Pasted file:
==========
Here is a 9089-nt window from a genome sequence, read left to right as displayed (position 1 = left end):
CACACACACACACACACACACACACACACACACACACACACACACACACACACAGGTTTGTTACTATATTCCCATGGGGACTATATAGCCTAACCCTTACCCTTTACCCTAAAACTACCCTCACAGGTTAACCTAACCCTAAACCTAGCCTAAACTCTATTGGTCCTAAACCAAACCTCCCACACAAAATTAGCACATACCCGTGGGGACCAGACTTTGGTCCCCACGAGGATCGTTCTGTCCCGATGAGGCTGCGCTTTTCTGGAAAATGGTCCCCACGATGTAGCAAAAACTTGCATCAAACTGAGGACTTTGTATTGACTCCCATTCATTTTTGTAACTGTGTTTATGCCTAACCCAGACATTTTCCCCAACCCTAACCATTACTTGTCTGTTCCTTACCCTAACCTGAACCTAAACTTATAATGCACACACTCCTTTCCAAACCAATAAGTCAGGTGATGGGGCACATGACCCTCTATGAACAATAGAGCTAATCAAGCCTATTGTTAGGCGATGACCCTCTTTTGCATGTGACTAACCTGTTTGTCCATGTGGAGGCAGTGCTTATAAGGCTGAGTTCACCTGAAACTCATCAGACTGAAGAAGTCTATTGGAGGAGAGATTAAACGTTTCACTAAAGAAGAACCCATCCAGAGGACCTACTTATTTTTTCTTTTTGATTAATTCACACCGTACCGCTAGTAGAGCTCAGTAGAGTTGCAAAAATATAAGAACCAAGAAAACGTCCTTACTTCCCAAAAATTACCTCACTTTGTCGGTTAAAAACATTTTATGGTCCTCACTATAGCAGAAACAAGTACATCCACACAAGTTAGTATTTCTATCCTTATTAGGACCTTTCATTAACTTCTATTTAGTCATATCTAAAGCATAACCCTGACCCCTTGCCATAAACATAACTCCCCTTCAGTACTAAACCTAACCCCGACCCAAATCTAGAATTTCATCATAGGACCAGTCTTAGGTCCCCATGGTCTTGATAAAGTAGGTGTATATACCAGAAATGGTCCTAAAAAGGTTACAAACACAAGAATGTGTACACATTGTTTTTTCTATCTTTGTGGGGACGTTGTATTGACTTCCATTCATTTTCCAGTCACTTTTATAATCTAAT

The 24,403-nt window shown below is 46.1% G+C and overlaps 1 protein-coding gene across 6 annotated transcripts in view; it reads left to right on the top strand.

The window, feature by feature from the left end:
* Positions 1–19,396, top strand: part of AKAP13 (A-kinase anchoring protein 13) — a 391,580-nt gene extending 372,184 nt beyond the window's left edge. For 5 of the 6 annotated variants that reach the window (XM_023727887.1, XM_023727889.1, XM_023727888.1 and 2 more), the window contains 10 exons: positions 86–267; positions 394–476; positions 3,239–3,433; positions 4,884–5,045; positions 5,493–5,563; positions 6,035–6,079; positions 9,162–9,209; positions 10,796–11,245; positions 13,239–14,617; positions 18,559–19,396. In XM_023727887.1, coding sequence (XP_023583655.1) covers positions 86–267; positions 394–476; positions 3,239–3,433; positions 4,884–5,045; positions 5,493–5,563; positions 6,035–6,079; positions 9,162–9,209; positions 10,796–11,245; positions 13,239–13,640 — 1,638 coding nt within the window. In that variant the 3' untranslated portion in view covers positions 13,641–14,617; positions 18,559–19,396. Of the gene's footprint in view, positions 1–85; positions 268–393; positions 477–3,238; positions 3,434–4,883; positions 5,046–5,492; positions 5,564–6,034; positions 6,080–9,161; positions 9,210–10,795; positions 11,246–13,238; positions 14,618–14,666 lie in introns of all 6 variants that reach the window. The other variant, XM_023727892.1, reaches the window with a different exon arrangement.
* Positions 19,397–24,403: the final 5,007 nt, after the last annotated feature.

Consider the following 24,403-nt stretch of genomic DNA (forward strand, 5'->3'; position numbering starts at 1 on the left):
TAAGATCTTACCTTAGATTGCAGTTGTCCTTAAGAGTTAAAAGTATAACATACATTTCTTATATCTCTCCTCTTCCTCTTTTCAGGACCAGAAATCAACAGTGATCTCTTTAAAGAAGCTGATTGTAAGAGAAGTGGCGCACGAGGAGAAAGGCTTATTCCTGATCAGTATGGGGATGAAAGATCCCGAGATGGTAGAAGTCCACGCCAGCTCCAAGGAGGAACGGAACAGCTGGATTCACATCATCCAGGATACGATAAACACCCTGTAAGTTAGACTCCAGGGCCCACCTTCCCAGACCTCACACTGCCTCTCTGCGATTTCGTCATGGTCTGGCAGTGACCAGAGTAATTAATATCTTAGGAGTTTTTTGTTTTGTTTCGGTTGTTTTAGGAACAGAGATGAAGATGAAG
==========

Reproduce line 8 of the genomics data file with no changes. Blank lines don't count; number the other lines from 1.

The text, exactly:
TAAGATCTTACCTTAGATTGCAGTTGTCCTTAAGAGTTAAAAGTATAACATACATTTCTTATATCTCTCCTCTTCCTCTTTTCAGGACCAGAAATCAACAGTGATCTCTTTAAAGAAGCTGATTGTAAGAGAAGTGGCGCACGAGGAGAAAGGCTTATTCCTGATCAGTATGGGGATGAAAGATCCCGAGATGGTAGAAGTCCACGCCAGCTCCAAGGAGGAACGGAACAGCTGGATTCACATCATCCAGGATACGATAAACACCCTGTAAGTTAGACTCCAGGGCCCACCTTCCCAGACCTCACACTGCCTCTCTGCGATTTCGTCATGGTCTGGCAGTGACCAGAGTAATTAATATCTTAGGAGTTTTTTGTTTTGTTTCGGTTGTTTTAGGAACAGAGATGAAGATGAAG